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An Aboriginal Perspective

Janice Acoose

SASKATCHEWAN INDIAN      JANUARY 1992      v20 n07 p11  
By Janice Acoose By Janice Acoose

1992 is fast approaching and for many people it promises to be it year of controversy. 1992 marks 500 years of European colonization of the Americas and some of the European and American nations are planning massive celebrations to mark the so called "year of discovery". Most of the Indigenous peoples worldwide plan to celebrate - in many different ways 500 years of resistance, rediscovery, and survival.

In November, I attended the Ottawa conference Strengthening the Spirit Beyond 500 Years that was organized by the Indigenous 500 Committee. This conference - to date - was perhaps the largest and strongest co-ordinated celebration of Indigenous peoples' resistance, rediscovery, and survival. It brought delegates and participants from all over North, South and Central America, Australia, the Philippines, the Caribbean, and Europe who are involved in one way or another in the Indigenous peoples' struggle.

While the majority of the conference participants opposed the forthcoming  celebrations planned to honor Christopher Columbus as the so called "discoverer" of the Americas, the primary agenda identified for 1992 and beyond is strengthening Indigenous peoples, our communities, and our nations.

Not surprisingly, the most popular word at the conference was "healing". Indeed, throughout the whole conference Indigenous peoples communicated with one another about the necessity to encourage healing albeit in the colonizers' English French and Spanish.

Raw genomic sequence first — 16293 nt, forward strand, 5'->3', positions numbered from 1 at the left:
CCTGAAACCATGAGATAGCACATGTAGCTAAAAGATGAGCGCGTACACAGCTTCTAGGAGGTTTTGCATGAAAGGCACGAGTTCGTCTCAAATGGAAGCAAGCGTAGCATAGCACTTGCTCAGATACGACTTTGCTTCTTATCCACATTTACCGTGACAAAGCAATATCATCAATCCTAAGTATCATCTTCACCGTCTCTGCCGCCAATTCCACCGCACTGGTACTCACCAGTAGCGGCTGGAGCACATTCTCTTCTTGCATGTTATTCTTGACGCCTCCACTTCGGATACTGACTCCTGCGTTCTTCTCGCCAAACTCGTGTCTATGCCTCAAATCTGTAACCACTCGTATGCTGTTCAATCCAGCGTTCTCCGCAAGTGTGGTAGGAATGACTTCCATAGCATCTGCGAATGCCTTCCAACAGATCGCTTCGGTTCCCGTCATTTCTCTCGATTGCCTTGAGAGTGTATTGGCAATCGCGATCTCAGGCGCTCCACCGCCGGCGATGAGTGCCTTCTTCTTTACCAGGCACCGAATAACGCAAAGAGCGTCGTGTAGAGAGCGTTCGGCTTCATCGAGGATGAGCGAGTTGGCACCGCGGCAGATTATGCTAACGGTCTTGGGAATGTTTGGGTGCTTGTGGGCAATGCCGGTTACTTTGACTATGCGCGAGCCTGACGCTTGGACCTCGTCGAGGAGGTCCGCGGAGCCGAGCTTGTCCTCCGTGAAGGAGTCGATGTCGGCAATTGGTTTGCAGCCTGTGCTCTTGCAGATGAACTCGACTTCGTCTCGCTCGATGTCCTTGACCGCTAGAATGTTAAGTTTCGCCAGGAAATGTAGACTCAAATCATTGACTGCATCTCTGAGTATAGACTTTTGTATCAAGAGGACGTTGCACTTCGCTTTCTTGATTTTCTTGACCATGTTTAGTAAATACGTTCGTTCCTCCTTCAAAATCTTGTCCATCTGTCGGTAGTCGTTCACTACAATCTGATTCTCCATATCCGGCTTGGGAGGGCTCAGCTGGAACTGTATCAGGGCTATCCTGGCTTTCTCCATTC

For many attending the conference, listening and dialoguing with other Indigenous peoples was a valuable educational experience. Listening to Elders, women, men, and youth from war torn Central and South American regions, we learned of their daily struggle to stay alive. A photocopy being circulated of a cartoon - which caricatured a Soviet and an American imperialist fighting with an Indian on a crucifix supported by a christian bible on the left and a book of Marx on the right - vividly conveyed the Indigenous peoples' compromising position between the left and right wing ideologically based powers in South and Central America. While many of us look at it with amusement, it also reminded us of their seemingly no win position.

But, we also hear stories of strength and promises of commitments and solidarity from Indigenous peoples from the Phillipines and the Caribbean areas (people who according to some `educators' don't exist because they were supposedly killed off)

Delegates from North America referred to our own struggle to survive. Although, as many pointed out, we do not have the daily horror of mass murders or death squads, we continue to fight the dis-ease of colonization which has manifested itself as a deadly violence turned inwards. This fatal cancer like dis-ease is seemingly 'genetically' transmitted from one generation to the next and appears to quickly consume our strength and hope. Deaths from this dis-ease are slow and perhaps less direct but it still claims far too many of our peoples' lives each year!

Nevertheless, as Indigenous peoples, we are survivors.